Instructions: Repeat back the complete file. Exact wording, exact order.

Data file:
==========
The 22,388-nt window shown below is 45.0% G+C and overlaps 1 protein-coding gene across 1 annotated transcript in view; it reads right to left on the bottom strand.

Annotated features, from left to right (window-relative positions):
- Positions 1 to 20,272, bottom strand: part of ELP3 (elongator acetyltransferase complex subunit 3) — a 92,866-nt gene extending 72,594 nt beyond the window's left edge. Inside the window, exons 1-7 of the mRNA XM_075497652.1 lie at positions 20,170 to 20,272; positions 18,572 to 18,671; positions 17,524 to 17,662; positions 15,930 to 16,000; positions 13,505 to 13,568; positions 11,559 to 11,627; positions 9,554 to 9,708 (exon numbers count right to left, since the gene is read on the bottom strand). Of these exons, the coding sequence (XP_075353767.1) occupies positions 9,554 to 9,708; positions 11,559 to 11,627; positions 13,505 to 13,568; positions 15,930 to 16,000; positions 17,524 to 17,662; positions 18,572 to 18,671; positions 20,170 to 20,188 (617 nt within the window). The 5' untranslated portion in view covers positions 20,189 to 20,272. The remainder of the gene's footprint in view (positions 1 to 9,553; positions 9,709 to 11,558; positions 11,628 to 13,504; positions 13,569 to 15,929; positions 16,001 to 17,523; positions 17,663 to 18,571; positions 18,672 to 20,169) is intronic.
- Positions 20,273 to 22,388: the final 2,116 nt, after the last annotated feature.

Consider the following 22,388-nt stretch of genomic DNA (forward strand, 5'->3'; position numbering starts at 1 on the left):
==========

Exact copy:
The 22,388-nt window shown below is 45.0% G+C and overlaps 1 protein-coding gene across 1 annotated transcript in view; it reads right to left on the bottom strand.

Annotated features, from left to right (window-relative positions):
- Positions 1 to 20,272, bottom strand: part of ELP3 (elongator acetyltransferase complex subunit 3) — a 92,866-nt gene extending 72,594 nt beyond the window's left edge. Inside the window, exons 1-7 of the mRNA XM_075497652.1 lie at positions 20,170 to 20,272; positions 18,572 to 18,671; positions 17,524 to 17,662; positions 15,930 to 16,000; positions 13,505 to 13,568; positions 11,559 to 11,627; positions 9,554 to 9,708 (exon numbers count right to left, since the gene is read on the bottom strand). Of these exons, the coding sequence (XP_075353767.1) occupies positions 9,554 to 9,708; positions 11,559 to 11,627; positions 13,505 to 13,568; positions 15,930 to 16,000; positions 17,524 to 17,662; positions 18,572 to 18,671; positions 20,170 to 20,188 (617 nt within the window). The 5' untranslated portion in view covers positions 20,189 to 20,272. The remainder of the gene's footprint in view (positions 1 to 9,553; positions 9,709 to 11,558; positions 11,628 to 13,504; positions 13,569 to 15,929; positions 16,001 to 17,523; positions 17,663 to 18,571; positions 18,672 to 20,169) is intronic.
- Positions 20,273 to 22,388: the final 2,116 nt, after the last annotated feature.

Consider the following 22,388-nt stretch of genomic DNA (forward strand, 5'->3'; position numbering starts at 1 on the left):